"This proposal concerns the management of general information about accelerators and experiments at CERN. It discusses the problems of loss of information about complex evolving systems and derives a solution based on a distributed hypertext system."Since then it seems the Web has been used for just about everything except scientific communication. But there have been some advances. There are social media-like forums for academia and in some fields data and working is published electronically, along with final results.
I expect we will continue to have scientific papers, but with hypertext links to the workings which lead to the paper and to where new work is being done. The resulting "papers" can be backward compatible, so if you print one out it looks like a "paper".
However, the purpose of a scientific paper needs to be kept in mind. Scientific papers are written by scientists for other scientists, they are not for the general public. Writing about science for the general public is, in itself, a specialist discipline and requires skills most scientists don't have and don't need.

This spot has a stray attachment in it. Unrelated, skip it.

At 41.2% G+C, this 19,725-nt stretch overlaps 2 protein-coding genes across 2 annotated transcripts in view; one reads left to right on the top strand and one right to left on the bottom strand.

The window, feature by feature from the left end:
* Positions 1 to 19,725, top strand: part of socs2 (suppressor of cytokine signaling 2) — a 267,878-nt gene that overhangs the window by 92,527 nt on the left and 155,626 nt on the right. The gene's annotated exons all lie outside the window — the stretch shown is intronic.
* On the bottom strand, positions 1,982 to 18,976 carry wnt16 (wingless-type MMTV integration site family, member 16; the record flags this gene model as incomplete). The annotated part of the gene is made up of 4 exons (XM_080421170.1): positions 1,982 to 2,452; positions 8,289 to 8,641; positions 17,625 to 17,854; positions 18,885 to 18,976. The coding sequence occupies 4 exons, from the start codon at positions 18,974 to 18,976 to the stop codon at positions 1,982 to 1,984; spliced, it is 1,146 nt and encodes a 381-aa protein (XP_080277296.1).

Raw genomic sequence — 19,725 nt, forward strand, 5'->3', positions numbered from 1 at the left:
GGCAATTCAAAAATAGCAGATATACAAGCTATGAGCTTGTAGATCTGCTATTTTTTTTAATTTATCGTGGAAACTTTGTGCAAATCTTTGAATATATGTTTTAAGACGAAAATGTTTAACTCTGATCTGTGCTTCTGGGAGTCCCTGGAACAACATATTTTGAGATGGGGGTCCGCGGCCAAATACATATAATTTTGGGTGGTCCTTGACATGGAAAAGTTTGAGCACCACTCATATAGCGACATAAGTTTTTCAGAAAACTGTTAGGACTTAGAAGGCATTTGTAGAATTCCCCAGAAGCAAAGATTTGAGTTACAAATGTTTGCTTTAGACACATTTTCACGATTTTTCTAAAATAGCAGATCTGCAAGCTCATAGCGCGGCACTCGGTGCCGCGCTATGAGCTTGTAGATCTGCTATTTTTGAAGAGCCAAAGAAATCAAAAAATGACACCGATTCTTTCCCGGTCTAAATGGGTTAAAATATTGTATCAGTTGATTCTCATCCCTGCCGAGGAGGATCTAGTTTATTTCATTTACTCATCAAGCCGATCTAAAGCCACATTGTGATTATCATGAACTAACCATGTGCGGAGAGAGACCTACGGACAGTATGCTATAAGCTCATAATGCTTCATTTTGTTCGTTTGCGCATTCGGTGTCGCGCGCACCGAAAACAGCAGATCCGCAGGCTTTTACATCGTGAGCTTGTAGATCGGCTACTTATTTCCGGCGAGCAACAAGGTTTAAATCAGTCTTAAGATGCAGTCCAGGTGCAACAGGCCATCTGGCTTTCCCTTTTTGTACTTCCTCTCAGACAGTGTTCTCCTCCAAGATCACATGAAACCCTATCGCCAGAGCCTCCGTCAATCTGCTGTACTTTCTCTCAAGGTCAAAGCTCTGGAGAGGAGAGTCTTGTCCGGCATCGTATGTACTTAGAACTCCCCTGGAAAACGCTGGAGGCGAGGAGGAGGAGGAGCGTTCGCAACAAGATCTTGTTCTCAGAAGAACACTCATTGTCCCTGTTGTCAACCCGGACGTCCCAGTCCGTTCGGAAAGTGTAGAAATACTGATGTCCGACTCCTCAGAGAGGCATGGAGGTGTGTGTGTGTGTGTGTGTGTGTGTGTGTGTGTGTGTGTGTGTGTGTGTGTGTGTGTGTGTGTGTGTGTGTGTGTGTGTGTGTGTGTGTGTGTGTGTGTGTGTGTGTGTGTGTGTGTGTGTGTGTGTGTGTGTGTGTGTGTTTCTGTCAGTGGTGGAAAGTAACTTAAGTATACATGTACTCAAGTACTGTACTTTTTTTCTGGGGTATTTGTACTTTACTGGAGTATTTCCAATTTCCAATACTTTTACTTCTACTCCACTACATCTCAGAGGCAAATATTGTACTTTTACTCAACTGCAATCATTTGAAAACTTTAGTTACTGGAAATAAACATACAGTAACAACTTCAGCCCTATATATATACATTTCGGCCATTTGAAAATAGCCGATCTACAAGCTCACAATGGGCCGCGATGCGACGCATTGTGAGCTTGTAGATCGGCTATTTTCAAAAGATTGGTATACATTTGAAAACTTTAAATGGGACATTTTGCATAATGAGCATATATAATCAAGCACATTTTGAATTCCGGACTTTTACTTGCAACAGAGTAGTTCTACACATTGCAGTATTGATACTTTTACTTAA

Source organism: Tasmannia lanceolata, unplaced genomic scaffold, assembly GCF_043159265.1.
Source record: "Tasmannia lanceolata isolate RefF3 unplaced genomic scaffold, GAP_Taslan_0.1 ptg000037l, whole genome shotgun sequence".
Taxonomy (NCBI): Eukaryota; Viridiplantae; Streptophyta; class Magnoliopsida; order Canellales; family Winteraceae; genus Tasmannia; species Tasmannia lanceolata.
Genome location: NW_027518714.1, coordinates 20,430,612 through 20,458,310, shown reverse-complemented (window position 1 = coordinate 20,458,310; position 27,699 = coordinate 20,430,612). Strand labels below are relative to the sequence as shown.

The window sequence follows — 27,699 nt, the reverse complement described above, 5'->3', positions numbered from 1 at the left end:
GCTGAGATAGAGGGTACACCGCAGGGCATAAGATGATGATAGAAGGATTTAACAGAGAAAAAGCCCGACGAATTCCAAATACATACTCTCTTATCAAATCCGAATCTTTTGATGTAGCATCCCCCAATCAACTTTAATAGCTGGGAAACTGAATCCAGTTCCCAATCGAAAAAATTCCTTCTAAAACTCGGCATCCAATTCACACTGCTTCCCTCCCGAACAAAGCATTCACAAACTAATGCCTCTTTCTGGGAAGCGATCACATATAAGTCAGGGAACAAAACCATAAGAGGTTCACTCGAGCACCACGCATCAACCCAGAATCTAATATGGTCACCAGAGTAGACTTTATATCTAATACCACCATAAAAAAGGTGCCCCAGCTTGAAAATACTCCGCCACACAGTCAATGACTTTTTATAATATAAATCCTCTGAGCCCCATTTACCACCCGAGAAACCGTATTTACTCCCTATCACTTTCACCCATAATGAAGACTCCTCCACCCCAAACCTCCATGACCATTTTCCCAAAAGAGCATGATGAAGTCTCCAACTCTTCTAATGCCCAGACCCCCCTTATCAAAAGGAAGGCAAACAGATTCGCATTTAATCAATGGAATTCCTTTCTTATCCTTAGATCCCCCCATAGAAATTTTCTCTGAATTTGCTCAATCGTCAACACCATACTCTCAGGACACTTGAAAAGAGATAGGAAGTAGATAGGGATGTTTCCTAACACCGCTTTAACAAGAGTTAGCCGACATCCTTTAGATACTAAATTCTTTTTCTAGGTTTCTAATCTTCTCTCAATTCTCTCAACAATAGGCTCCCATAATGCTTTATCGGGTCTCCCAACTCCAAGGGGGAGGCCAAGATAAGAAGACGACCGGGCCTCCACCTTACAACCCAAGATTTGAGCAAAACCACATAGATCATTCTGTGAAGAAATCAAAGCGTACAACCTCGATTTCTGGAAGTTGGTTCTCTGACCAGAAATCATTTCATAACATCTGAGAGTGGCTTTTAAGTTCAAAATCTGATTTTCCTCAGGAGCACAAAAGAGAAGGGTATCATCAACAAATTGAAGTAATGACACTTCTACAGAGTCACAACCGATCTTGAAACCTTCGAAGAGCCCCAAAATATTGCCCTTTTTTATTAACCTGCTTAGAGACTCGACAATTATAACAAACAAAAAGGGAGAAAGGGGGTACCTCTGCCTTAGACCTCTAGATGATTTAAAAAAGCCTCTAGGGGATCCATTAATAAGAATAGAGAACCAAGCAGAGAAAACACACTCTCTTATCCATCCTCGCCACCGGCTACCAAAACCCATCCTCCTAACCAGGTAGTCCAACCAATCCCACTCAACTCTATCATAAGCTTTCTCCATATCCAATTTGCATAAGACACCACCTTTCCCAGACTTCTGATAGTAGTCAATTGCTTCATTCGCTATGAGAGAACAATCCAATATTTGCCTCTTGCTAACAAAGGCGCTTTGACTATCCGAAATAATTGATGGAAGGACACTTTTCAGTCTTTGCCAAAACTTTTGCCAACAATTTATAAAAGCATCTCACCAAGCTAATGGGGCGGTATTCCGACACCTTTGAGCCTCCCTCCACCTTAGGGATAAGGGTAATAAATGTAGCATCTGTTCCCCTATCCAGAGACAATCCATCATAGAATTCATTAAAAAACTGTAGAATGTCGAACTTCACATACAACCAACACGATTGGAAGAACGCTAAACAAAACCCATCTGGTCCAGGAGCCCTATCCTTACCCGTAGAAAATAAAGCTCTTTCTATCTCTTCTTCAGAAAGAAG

However, we do need to train scientists, and other academics, in how to use the technology for communicating with their peers. I took part in a workshop recently on how to do the research to create a major new Australian export industry. There were to be several dozen researchers involved in multiple overlapping multidisciplinary projects spread across the country. The first issue was, inevitably, about funding. But the next question was which on-line tools were we to use for collaboration.
Software and engineering students now get trained to use tools to help with projects and which will, as a byproduct, produce documentation and reports. One of the first steps for a new student team is which tools to use. There is a lively discussion in tutorials between teams on the features of the different tools. But I doubt that many other STEM students do and few non-STEM.
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